"We were interested to find that gulls pay attention to human eye direction specifically, and that this is true for juveniles as well as adults – so their aversion to human gaze isn't a result of months or years of negative interactions with people."

Birds in human world — Birds are strikingly good at adapting to human environments. Gulls, pigeons, and crows have all come to live among humans, using different survival mechanisms.

Gulls have developed big brains to better navigate cityscapes and other human-dominated spaces. Meanwhile pigeons rely on a strength-in-numbers strategy, reproducing more frequently to ensure that their young will survive. Those findings appeared in a March 2020 study.

We could see more of these curious interactions in the future. Herring gulls are becoming an increasingly strong presence in urban areas, the researchers say — making it inevitable that they will interact with humans. And despite your personal feelings towards these pesky birds, ultimately, the work may help to protect them.

"The growing number of herring gulls in urban areas may make them appear more common than they really are," Goumas said.

"The species is actually in decline in the UK, and we hope our ongoing research into human-gull interactions will contribute to conservation efforts."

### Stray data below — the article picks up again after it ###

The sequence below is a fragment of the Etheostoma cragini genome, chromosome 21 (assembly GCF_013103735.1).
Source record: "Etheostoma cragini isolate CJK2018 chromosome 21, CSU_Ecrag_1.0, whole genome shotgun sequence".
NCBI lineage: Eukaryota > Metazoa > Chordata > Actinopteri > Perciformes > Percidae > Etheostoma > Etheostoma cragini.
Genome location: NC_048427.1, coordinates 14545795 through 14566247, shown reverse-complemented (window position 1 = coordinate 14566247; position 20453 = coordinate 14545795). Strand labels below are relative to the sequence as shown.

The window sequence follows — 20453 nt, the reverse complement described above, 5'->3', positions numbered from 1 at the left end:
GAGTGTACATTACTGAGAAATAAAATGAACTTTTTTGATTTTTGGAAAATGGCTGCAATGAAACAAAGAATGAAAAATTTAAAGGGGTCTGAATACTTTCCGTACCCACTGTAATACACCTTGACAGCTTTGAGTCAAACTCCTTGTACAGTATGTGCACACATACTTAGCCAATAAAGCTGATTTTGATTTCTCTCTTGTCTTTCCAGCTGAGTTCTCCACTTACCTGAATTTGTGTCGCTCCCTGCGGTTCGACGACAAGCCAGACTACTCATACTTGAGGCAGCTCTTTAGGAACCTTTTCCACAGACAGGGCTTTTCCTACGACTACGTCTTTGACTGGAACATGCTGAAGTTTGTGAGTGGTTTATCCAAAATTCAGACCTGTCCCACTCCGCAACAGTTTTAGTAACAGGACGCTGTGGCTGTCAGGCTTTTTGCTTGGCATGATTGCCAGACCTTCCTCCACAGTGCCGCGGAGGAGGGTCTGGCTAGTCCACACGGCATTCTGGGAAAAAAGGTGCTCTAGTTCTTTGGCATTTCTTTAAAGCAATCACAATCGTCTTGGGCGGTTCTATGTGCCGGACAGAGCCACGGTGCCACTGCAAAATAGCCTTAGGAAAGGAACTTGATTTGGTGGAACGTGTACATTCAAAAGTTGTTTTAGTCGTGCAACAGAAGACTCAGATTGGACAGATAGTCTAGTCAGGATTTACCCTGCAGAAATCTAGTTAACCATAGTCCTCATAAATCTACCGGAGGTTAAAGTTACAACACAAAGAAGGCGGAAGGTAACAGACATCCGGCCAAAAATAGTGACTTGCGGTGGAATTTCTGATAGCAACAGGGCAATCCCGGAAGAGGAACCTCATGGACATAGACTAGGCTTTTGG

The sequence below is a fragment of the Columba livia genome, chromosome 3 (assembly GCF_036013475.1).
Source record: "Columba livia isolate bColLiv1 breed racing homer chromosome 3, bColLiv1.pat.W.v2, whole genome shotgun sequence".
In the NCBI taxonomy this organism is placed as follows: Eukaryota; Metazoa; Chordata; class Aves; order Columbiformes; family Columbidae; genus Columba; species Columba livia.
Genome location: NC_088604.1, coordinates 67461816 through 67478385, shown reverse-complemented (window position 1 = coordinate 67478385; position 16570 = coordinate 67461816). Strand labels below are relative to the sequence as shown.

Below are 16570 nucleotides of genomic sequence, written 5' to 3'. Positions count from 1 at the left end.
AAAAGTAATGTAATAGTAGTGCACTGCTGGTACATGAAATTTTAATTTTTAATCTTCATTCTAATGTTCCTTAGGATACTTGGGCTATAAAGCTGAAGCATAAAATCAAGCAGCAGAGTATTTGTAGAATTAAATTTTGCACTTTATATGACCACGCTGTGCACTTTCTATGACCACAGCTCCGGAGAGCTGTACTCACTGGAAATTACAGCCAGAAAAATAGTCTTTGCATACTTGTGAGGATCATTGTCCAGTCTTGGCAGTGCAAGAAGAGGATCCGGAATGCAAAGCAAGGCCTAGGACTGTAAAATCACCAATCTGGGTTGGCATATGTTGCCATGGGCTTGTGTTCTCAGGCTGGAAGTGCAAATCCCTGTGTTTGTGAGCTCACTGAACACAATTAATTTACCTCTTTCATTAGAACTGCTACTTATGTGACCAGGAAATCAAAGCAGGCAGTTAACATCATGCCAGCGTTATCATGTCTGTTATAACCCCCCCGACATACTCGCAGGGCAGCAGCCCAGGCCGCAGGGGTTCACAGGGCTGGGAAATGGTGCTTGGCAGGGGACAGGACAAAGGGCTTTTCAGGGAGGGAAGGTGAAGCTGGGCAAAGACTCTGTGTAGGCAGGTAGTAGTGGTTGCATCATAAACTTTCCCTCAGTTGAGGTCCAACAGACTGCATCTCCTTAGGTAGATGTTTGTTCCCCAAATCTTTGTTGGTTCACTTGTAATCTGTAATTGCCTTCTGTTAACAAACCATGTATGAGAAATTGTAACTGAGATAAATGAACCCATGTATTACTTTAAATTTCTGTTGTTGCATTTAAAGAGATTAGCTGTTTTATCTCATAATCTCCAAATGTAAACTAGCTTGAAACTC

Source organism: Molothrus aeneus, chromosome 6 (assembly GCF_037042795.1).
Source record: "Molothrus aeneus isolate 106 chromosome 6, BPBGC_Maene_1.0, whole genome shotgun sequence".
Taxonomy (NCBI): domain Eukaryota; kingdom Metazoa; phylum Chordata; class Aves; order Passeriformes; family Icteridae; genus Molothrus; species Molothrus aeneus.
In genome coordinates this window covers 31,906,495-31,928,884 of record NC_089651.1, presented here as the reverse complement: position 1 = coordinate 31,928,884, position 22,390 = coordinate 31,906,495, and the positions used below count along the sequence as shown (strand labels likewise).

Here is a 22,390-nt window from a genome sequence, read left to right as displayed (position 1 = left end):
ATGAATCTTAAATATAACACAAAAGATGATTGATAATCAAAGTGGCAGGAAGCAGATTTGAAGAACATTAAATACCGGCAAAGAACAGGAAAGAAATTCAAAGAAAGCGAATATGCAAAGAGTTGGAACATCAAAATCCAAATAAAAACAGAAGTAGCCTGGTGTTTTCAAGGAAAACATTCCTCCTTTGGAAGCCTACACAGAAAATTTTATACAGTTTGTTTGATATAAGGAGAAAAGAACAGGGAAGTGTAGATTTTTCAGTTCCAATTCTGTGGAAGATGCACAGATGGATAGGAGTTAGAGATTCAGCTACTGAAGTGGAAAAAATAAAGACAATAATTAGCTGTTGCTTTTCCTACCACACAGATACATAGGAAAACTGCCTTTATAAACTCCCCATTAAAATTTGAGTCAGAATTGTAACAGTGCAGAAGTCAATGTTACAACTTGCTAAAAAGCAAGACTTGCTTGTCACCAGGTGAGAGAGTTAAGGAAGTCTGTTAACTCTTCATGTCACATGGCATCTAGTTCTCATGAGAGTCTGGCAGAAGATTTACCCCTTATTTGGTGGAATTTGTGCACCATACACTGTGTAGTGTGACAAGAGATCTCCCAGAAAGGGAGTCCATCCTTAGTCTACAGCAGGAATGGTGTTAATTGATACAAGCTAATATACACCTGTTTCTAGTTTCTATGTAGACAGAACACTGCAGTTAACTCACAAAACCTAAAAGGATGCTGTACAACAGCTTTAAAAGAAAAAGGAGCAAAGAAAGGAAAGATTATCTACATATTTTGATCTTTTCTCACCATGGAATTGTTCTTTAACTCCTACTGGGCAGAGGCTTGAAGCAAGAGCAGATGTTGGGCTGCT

Abstract: With an increasing human population and expansion of urban settlements, wild animals are often exposed to humans. As humans may be a threat, a neutral presence or a source of food, animals will benefit from continuously assessing the potential risk they pose in order to respond appropriately. Herring gulls, Larus argentatus, are increasingly breeding and foraging in urban areas, and thus have many opportunities to interact with humans. We recently found that herring gulls take longer to approach food when being watched by a human. However, it is not known whether aversion to human gaze arises from experience with humans, and whether individual differences in responsiveness are a result of differential exposure. Here, we tested whether herring gulls' responses to human gaze differ according to their age class and urbanization of their habitat. We measured the gulls' flight initiation distance when an experimenter approached with either a direct or an averted gaze. Neither gull age class nor urbanization significantly influenced the effect of human gaze on flight initiation distance. However, as recently fledged juveniles responded strongly to the experimenter's gaze, aversion to human gaze may not require extensive exposure to humans to develop. Gulls in urban areas could be approached more closely than those in rural areas, consistent with findings in other species. These results indicate that gaze aversion is present early in development and that exposure to humans may influence gulls' responses to perceived risk from humans. Investigating the processes generating individual differences in responses to humans will provide further insights into human–wildlife interactions and the effects of urbanization.